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In this tutorial you’ll learn how to upload or link a PDF file to WordPress. If you’ve ever uploaded an image to the media library in WordPress, doing the same with a PDF is just as straightforward, so let me explain how to do that.

## 1. Locate Your PDF File

I’m working with a demo PDF file on my system. Make sure the file size isn’t too big (your PHP hosting will likely have a limit on file upload sizes) and ideally your file’s filename shouldn’t contain any strange characters either.

In your WordPress admin go to Media > Library > Add New then use the file chooser to select your PDF, or drag and drop it into the browser:

Once uploaded you’ll be able to give the file a title, a caption, and a description (if you want). And that’s how to upload a PDF to WordPress! Now let’s see a few ways we can link to the PDF.

## 2. Copy and Paste the PDF File Link

Most importantly you’ll need the link to the file, so copy the whole path as you see it displayed:

You can then use that link and attach it to text in pages or posts within WordPress, by highlighting your chosen link text and adding a link like so:

Once saved, when you view the post on the front end of your website, the link will be present and when clicked will open your PDF in a browser window.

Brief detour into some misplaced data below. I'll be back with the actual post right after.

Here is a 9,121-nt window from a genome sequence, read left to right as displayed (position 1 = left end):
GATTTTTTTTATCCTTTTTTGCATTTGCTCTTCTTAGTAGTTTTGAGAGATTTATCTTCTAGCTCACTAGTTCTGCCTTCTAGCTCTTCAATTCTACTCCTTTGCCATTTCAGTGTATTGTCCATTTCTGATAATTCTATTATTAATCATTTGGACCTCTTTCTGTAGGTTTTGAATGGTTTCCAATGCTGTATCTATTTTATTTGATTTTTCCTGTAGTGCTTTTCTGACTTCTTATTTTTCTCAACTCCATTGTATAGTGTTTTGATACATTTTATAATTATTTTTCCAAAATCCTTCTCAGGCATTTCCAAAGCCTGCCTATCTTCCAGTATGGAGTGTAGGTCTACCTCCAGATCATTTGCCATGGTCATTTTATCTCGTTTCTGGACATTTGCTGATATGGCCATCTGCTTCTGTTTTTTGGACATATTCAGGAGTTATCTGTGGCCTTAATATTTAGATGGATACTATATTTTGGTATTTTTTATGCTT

### Linking From Images and Buttons

The same thing is possible with images and buttons. For example, upload an image to the WordPress Gutenberg editor, then click the link icon to add the PDF link:

## 3. Using the Classic WordPress Post Editor

What if you’re not using Gutenberg? The same is possible using the Classic WordPress editor too—the link button is found in the toolbar at the top of the editor:

And that’s how you link to a PDF in WordPress! But wait, there’s one more thing I want to explain..

Before we wrap things up, here’s an additional trick. What if you don’t want users to click your PDF link and open the PDF in another browser window? What if, instead, you’d like the PDF to directly download?

To achieve this, we need access to the HTML markup of the link itself. So in the Classic Editor switch to the text tab:

In the Gutenberg editor you can gain access to the HTML code by clicking the three dots (options) menu like so, and hitting Edit as HTML:

Then (if you’re familiar with reading HTML code) find the link in question, which should look something like this:

Then add the download attribute, anywhere within the main anchor tag, like this: